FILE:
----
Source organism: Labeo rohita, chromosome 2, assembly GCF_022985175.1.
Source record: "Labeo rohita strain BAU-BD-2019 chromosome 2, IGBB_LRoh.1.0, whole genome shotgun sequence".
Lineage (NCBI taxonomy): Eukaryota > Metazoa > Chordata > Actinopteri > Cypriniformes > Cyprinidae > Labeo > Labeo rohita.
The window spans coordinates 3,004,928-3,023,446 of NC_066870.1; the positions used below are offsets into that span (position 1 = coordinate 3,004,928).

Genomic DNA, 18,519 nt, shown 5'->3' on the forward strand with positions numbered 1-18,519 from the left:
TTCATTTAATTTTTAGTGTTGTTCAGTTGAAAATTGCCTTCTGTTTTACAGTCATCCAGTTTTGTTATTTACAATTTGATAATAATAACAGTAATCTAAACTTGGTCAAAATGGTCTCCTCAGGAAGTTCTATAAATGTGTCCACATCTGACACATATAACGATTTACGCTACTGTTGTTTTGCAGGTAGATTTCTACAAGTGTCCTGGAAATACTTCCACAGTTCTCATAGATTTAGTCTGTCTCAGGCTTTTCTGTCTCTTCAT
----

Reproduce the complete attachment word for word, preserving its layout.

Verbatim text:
Source organism: Labeo rohita, chromosome 2, assembly GCF_022985175.1.
Source record: "Labeo rohita strain BAU-BD-2019 chromosome 2, IGBB_LRoh.1.0, whole genome shotgun sequence".
Lineage (NCBI taxonomy): Eukaryota > Metazoa > Chordata > Actinopteri > Cypriniformes > Cyprinidae > Labeo > Labeo rohita.
The window spans coordinates 3,004,928-3,023,446 of NC_066870.1; the positions used below are offsets into that span (position 1 = coordinate 3,004,928).

Genomic DNA, 18,519 nt, shown 5'->3' on the forward strand with positions numbered 1-18,519 from the left:
TTCATTTAATTTTTAGTGTTGTTCAGTTGAAAATTGCCTTCTGTTTTACAGTCATCCAGTTTTGTTATTTACAATTTGATAATAATAACAGTAATCTAAACTTGGTCAAAATGGTCTCCTCAGGAAGTTCTATAAATGTGTCCACATCTGACACATATAACGATTTACGCTACTGTTGTTTTGCAGGTAGATTTCTACAAGTGTCCTGGAAATACTTCCACAGTTCTCATAGATTTAGTCTGTCTCAGGCTTTTCTGTCTCTTCAT